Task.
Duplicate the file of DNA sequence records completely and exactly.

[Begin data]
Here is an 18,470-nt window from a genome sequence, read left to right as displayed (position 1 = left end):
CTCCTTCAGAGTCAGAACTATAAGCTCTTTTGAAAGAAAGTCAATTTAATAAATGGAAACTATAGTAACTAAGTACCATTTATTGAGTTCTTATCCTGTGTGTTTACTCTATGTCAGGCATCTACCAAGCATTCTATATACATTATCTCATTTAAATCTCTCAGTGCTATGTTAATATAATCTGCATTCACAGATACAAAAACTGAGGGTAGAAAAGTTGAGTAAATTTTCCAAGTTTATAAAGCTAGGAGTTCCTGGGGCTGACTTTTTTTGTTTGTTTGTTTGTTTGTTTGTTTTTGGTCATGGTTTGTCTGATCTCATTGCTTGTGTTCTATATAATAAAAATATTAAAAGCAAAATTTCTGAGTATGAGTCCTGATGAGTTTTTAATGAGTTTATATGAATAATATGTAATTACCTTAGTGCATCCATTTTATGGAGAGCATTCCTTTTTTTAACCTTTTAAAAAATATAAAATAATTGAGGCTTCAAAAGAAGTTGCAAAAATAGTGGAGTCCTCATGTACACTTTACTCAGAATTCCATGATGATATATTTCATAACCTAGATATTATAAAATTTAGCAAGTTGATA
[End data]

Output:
Here is an 18,470-nt window from a genome sequence, read left to right as displayed (position 1 = left end):
CTCCTTCAGAGTCAGAACTATAAGCTCTTTTGAAAGAAAGTCAATTTAATAAATGGAAACTATAGTAACTAAGTACCATTTATTGAGTTCTTATCCTGTGTGTTTACTCTATGTCAGGCATCTACCAAGCATTCTATATACATTATCTCATTTAAATCTCTCAGTGCTATGTTAATATAATCTGCATTCACAGATACAAAAACTGAGGGTAGAAAAGTTGAGTAAATTTTCCAAGTTTATAAAGCTAGGAGTTCCTGGGGCTGACTTTTTTTGTTTGTTTGTTTGTTTGTTTGTTTTTGGTCATGGTTTGTCTGATCTCATTGCTTGTGTTCTATATAATAAAAATATTAAAAGCAAAATTTCTGAGTATGAGTCCTGATGAGTTTTTAATGAGTTTATATGAATAATATGTAATTACCTTAGTGCATCCATTTTATGGAGAGCATTCCTTTTTTTAACCTTTTAAAAAATATAAAATAATTGAGGCTTCAAAAGAAGTTGCAAAAATAGTGGAGTCCTCATGTACACTTTACTCAGAATTCCATGATGATATATTTCATAACCTAGATATTATAAAATTTAGCAAGTTGATA